Meanwhile, the multi-tasking, diverse roles of women’s lives – raising kids, managing a household, and often doing some paid labor – somehow seem to suit the newer, knowledge-based, and service-based economy that is ever-changing and workplaces that requires both firm direction and kindness, dedication to routine and ability to adjust to changing circumstance.

Happy belated Labor Day.

I welcome your thoughts, including how all of this relates to discrepancies in pay between “male” and “female” jobs and workers.

9 Responses to “Thoughts on Gender and Work”

  1. Buzzcut Says:

    I think that this may be tied to some other related trends. Women are more likely to work for the government, be it as a teacher or public employee. The unemplyment rate for government workers is a fraction of that of the private sector, and it doesn’t seem likely that that trend will reverse anytime soon.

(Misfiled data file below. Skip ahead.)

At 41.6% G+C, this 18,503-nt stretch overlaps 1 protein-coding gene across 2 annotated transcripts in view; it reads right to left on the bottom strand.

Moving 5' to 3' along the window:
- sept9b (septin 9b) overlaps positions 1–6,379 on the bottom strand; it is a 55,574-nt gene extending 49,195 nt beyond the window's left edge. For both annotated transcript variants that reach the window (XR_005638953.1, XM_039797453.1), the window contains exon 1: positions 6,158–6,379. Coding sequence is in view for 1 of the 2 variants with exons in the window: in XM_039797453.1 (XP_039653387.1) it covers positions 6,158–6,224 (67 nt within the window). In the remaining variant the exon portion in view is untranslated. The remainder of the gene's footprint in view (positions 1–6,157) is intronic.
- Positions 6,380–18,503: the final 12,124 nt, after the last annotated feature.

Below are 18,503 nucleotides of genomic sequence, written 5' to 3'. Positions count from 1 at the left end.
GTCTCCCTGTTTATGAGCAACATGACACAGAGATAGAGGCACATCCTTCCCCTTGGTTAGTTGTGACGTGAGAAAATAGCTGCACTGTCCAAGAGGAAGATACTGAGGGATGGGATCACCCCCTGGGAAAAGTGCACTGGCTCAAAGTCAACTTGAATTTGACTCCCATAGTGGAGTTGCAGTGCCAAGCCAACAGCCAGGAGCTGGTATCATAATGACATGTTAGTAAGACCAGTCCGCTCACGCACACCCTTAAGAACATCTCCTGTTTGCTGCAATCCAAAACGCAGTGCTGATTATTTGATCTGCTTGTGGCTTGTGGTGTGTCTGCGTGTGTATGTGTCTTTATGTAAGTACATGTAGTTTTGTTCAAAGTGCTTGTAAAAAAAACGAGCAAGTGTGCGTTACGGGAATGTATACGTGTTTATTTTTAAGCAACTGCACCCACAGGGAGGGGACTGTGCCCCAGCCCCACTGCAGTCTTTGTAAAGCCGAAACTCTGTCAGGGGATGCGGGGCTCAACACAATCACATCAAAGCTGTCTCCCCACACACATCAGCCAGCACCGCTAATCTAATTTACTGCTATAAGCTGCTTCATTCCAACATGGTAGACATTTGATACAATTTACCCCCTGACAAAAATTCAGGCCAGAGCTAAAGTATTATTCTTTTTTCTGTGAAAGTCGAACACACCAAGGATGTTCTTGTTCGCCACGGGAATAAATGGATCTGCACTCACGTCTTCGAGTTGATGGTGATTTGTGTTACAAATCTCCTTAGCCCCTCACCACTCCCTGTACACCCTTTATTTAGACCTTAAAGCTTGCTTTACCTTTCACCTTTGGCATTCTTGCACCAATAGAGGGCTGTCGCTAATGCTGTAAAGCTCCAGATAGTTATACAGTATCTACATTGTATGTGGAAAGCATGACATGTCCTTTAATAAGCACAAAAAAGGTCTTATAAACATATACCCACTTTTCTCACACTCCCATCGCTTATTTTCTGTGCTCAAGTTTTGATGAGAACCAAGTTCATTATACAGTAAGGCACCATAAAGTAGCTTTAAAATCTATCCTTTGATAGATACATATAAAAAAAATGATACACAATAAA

Some stats came out this week showing that federal workers are getting twice the sallary of private sector workers.

    Finally, there was news that government workers cracked the 50% unionization mark, while private sector unions are almost extinct.

    Again, these things all tie together, and none of them are good trends in an open economy competing with the Chinese.

  2. Andrea Learned Says:

    I agree completely – and think that the definition of masculinity (more than that of femininity) is changing quite rapidly & somewhat suddenly. Some men are open to it and responding well to the freedom/flexibility of not having to worry about the traditional definition of masculinity (more ease in parenthood or more ease with taking care of themselves). Others are really nervous and so re-trenching in all that is the worst of that traditional viewpoint.